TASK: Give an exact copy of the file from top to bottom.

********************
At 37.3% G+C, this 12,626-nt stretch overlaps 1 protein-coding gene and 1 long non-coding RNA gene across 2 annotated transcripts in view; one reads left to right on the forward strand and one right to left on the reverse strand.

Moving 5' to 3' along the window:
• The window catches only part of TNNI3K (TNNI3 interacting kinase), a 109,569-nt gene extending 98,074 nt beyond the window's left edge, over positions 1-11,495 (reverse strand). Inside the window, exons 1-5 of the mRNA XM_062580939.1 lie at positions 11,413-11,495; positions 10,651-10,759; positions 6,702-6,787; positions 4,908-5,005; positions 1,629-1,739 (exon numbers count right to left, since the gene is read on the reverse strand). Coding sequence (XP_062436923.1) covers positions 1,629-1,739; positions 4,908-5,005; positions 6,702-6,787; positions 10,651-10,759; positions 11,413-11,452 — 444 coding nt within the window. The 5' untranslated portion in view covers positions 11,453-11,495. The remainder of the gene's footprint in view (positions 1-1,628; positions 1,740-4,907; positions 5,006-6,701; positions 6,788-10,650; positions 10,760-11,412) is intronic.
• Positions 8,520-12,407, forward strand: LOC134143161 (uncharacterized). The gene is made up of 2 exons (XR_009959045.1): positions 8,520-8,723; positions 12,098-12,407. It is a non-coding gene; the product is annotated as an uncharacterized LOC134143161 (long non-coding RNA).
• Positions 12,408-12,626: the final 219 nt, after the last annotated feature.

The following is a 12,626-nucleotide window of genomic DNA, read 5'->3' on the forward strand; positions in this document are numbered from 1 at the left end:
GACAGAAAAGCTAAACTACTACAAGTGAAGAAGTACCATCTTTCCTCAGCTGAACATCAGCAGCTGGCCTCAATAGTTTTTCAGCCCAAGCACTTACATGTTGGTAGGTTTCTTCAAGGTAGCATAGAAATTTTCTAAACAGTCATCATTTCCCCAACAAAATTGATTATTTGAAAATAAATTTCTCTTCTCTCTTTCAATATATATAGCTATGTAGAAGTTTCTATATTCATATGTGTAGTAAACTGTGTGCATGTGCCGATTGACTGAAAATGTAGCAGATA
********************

At 37.3% G+C, this 12,626-nt stretch overlaps 1 protein-coding gene and 1 long non-coding RNA gene across 2 annotated transcripts in view; one reads left to right on the forward strand and one right to left on the reverse strand.

Moving 5' to 3' along the window:
• The window catches only part of TNNI3K (TNNI3 interacting kinase), a 109,569-nt gene extending 98,074 nt beyond the window's left edge, over positions 1-11,495 (reverse strand). Inside the window, exons 1-5 of the mRNA XM_062580939.1 lie at positions 11,413-11,495; positions 10,651-10,759; positions 6,702-6,787; positions 4,908-5,005; positions 1,629-1,739 (exon numbers count right to left, since the gene is read on the reverse strand). Coding sequence (XP_062436923.1) covers positions 1,629-1,739; positions 4,908-5,005; positions 6,702-6,787; positions 10,651-10,759; positions 11,413-11,452 — 444 coding nt within the window. The 5' untranslated portion in view covers positions 11,453-11,495. The remainder of the gene's footprint in view (positions 1-1,628; positions 1,740-4,907; positions 5,006-6,701; positions 6,788-10,650; positions 10,760-11,412) is intronic.
• Positions 8,520-12,407, forward strand: LOC134143161 (uncharacterized). The gene is made up of 2 exons (XR_009959045.1): positions 8,520-8,723; positions 12,098-12,407. It is a non-coding gene; the product is annotated as an uncharacterized LOC134143161 (long non-coding RNA).
• Positions 12,408-12,626: the final 219 nt, after the last annotated feature.

The following is a 12,626-nucleotide window of genomic DNA, read 5'->3' on the forward strand; positions in this document are numbered from 1 at the left end:
GACAGAAAAGCTAAACTACTACAAGTGAAGAAGTACCATCTTTCCTCAGCTGAACATCAGCAGCTGGCCTCAATAGTTTTTCAGCCCAAGCACTTACATGTTGGTAGGTTTCTTCAAGGTAGCATAGAAATTTTCTAAACAGTCATCATTTCCCCAACAAAATTGATTATTTGAAAATAAATTTCTCTTCTCTCTTTCAATATATATAGCTATGTAGAAGTTTCTATATTCATATGTGTAGTAAACTGTGTGCATGTGCCGATTGACTGAAAATGTAGCAGATA